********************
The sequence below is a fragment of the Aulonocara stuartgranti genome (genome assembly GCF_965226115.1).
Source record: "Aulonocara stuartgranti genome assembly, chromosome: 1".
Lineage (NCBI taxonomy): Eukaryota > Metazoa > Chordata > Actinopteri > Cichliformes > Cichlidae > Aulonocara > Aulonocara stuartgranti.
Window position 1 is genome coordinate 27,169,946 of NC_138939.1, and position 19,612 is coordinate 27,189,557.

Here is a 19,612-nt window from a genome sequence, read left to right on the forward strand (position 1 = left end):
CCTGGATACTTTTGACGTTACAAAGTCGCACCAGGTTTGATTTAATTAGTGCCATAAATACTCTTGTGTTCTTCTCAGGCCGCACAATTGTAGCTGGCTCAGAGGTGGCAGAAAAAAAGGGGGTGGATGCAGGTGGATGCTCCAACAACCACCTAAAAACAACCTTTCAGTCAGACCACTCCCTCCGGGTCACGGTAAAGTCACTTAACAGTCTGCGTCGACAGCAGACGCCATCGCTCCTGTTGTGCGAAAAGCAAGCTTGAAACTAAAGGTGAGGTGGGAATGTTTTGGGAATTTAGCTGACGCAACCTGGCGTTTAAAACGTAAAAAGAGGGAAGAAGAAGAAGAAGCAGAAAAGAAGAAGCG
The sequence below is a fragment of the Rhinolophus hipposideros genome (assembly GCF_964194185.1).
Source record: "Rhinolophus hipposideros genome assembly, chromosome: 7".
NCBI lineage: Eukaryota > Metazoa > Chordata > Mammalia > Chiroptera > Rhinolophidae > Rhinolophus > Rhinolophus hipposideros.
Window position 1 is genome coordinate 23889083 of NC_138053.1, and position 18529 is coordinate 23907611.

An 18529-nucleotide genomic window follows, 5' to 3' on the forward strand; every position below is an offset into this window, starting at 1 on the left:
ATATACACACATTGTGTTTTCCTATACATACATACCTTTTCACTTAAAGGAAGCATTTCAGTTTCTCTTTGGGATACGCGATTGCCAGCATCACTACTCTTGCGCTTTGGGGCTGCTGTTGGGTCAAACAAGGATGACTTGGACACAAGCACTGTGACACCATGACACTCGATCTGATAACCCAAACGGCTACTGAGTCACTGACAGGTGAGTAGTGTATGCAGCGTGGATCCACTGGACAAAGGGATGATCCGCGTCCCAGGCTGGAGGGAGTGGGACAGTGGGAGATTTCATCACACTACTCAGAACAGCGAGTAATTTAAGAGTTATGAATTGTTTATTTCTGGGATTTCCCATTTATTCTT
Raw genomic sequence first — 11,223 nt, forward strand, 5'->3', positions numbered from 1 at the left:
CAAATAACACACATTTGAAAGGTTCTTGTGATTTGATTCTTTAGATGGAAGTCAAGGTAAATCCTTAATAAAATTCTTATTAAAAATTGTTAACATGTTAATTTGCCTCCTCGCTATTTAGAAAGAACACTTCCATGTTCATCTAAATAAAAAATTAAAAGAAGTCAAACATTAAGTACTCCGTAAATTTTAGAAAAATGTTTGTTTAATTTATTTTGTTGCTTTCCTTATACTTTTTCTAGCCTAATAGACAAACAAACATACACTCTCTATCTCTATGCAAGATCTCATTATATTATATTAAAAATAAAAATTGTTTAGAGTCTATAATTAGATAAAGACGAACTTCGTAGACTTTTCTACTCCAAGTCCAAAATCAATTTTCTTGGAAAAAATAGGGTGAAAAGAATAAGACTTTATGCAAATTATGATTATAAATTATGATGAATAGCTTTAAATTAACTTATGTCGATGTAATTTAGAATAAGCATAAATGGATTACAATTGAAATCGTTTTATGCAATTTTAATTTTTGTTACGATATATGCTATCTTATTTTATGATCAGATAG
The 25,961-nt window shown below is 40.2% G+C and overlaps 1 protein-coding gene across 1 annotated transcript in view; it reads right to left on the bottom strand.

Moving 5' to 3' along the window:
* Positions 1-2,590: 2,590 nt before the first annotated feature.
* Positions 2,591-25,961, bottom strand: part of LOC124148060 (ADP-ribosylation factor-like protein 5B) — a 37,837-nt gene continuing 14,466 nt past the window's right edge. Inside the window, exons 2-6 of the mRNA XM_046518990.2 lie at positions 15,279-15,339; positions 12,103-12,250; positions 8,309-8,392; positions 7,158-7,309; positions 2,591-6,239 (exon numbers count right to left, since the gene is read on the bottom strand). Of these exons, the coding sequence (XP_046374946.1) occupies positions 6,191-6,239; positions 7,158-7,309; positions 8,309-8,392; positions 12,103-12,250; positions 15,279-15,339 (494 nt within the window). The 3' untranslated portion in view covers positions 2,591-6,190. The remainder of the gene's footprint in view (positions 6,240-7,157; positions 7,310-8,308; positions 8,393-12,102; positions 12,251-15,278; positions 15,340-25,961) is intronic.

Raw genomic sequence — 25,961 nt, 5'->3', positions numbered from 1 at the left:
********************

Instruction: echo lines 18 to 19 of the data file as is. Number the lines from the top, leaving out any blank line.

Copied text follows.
* Positions 2,591-25,961, bottom strand: part of LOC124148060 (ADP-ribosylation factor-like protein 5B) — a 37,837-nt gene continuing 14,466 nt past the window's right edge. Inside the window, exons 2-6 of the mRNA XM_046518990.2 lie at positions 15,279-15,339; positions 12,103-12,250; positions 8,309-8,392; positions 7,158-7,309; positions 2,591-6,239 (exon numbers count right to left, since the gene is read on the bottom strand). Of these exons, the coding sequence (XP_046374946.1) occupies positions 6,191-6,239; positions 7,158-7,309; positions 8,309-8,392; positions 12,103-12,250; positions 15,279-15,339 (494 nt within the window). The 3' untranslated portion in view covers positions 2,591-6,190. The remainder of the gene's footprint in view (positions 6,240-7,157; positions 7,310-8,308; positions 8,393-12,102; positions 12,251-15,278; positions 15,340-25,961) is intronic.

Raw genomic sequence — 25,961 nt, 5'->3', positions numbered from 1 at the left: